Computers in secondary schools: Whither India?


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CC-licensed photo courtesy of World Bank via Flickr, SDM-IN-097The German scholar Max Müller famously remarked that "If I were asked under what sky the human mind has most fully developed some of its choicest gifts, has most deeply pondered on the greatest problems of life, and has found solutions, I should point to India."

No doubt there are many other countries also deserving of similar sorts of accolades, but the challenges that India currently faces related to providing universal access to a relevant and quality education for everyone -- and the solutions it deploys to meet such challenges -- are of increasing interest and relevance to people around the world.  This is especially true as it relates to the use of ICTs to meet a variety of educational and developmental objectives.

All education systems are complex and varied, and India's is as complex and varied as any education system in the world.  Only China rivals India in the vast scale of its education sector.  While it is true that many schools in India are just now being introduced to computer use, India's first formal educational technology scheme started way back in 1972, during the government's fourth five-year plan.  Radio has been used effectively for many years to reach tens of millions of learners throughout India.  The EduSat program to deliver educational television content by satellite officially launched in 2004, and, from its first use in schools in the south Indian state of Karnataka, EduSat now reaches over 100,000 secondary schools.  In the state of Punjab alone, there are positions in schools for over 7100 dedicated ICT teachers!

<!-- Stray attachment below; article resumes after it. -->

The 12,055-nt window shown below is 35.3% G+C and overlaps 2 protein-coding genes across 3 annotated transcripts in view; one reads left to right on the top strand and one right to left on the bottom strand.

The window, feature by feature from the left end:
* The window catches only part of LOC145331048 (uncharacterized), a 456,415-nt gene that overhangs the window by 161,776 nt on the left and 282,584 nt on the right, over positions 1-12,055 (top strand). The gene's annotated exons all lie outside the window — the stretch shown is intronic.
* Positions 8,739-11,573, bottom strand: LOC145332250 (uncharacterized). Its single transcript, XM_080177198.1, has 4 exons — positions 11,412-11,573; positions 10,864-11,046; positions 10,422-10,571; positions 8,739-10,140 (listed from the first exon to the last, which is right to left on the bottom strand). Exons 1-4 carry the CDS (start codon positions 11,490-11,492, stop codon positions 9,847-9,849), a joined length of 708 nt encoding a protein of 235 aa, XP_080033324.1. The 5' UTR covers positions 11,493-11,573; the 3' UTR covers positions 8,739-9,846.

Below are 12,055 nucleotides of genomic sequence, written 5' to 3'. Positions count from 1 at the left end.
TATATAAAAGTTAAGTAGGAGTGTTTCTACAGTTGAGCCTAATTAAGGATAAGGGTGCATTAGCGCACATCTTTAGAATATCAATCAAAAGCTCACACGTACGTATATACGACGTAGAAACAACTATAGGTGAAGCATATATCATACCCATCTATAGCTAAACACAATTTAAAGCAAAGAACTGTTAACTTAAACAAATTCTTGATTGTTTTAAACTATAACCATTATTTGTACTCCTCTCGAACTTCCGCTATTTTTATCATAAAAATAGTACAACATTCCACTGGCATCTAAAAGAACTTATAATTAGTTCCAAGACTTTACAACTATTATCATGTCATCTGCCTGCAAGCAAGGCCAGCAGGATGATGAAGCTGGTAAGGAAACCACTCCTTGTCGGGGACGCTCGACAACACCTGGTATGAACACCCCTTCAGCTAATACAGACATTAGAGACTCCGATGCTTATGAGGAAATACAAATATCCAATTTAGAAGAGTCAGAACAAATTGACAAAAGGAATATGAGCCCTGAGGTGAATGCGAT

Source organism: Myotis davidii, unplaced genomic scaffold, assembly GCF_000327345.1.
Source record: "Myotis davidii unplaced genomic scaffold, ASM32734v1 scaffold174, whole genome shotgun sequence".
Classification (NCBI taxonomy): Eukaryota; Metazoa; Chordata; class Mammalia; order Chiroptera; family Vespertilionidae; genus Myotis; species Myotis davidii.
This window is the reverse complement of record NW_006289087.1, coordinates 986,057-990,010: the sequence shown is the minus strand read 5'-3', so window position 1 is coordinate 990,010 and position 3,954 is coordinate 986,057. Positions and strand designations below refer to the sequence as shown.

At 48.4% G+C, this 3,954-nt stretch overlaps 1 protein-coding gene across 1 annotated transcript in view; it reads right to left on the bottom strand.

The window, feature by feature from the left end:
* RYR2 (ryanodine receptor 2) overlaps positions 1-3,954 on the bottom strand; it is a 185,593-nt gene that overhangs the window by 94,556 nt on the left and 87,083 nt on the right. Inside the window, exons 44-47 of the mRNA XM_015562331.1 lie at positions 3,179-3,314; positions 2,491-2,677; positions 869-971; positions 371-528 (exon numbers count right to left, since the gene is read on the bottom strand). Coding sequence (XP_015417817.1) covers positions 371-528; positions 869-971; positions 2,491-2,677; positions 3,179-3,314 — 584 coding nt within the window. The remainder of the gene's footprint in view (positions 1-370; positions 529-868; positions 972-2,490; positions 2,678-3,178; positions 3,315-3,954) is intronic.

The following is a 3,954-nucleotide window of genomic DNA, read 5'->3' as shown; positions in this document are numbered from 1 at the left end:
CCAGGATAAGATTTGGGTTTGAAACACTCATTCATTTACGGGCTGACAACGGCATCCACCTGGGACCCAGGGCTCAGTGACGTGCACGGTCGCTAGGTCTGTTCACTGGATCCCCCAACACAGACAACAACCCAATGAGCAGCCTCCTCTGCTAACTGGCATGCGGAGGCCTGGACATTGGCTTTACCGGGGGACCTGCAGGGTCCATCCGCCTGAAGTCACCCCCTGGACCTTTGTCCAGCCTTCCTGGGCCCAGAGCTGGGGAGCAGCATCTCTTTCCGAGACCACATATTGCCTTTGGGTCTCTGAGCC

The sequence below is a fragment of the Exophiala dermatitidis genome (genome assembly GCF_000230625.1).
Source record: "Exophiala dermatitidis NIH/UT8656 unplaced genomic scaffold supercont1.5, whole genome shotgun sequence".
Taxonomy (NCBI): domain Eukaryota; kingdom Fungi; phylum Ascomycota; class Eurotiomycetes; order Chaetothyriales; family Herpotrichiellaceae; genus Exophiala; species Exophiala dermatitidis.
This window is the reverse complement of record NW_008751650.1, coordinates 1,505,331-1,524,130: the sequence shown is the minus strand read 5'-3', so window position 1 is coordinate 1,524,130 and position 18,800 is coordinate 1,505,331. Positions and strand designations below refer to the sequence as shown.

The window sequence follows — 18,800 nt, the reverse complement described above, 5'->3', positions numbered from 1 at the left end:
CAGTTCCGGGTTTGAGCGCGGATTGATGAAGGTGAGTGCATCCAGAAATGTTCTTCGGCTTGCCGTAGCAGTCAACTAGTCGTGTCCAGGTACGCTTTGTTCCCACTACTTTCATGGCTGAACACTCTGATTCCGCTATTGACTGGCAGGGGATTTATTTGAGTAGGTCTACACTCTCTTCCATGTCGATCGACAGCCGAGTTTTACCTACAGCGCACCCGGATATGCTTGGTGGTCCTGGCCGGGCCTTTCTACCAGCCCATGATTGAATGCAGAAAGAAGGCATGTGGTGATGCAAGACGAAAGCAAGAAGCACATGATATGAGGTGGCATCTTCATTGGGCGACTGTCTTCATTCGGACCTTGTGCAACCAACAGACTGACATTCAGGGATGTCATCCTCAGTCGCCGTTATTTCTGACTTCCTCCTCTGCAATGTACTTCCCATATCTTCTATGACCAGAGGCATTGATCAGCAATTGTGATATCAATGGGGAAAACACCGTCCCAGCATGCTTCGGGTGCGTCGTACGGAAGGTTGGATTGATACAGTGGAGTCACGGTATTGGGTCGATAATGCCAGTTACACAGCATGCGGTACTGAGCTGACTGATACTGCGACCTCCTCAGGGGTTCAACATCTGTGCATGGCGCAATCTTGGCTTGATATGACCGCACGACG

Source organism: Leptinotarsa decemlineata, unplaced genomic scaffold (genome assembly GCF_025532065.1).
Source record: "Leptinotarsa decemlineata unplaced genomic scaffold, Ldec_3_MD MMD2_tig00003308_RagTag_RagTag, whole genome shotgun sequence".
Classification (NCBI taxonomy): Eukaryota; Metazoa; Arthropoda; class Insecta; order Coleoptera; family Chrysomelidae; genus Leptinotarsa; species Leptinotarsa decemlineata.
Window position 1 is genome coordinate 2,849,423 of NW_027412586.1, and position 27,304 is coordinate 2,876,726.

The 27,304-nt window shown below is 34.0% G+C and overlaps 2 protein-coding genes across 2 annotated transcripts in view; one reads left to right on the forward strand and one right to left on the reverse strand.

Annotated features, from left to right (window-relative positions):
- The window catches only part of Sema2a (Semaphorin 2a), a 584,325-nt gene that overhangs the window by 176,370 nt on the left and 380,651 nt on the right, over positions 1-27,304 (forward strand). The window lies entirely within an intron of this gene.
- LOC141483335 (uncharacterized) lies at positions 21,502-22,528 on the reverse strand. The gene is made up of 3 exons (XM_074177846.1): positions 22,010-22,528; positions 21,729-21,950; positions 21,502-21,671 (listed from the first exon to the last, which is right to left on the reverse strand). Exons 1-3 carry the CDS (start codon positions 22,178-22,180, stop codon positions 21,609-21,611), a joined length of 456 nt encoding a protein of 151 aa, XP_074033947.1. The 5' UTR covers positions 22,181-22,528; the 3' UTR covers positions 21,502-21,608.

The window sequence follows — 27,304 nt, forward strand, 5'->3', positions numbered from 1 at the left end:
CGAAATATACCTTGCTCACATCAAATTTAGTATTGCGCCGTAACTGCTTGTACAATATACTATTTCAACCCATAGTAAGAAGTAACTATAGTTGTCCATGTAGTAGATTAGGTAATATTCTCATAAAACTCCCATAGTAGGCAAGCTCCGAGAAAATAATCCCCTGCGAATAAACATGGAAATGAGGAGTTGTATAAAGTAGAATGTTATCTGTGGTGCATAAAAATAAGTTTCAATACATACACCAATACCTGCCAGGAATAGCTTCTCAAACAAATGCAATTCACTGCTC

For two days this past week, representatives from national and state governments, civil society, international organizations, academia and the private sector met in New Delhi as part of an on-going consultation process to help inform the development of policies and implementations arrangements related to ICT use in secondary schools in India over the next decade.

Subhash Khuntia, the Joint Secretary for Secondary Education in the Ministry for Human Resource Development (MHRD), set the stage for the two days by outlining the potential relevance and use of ICTs within the government's ambitious new 'scheme for universalisation of access to and improvement of quality at the secondary stage', formally known as Rashtriya Madhyamik Shiksha Abhiyan (RMSA).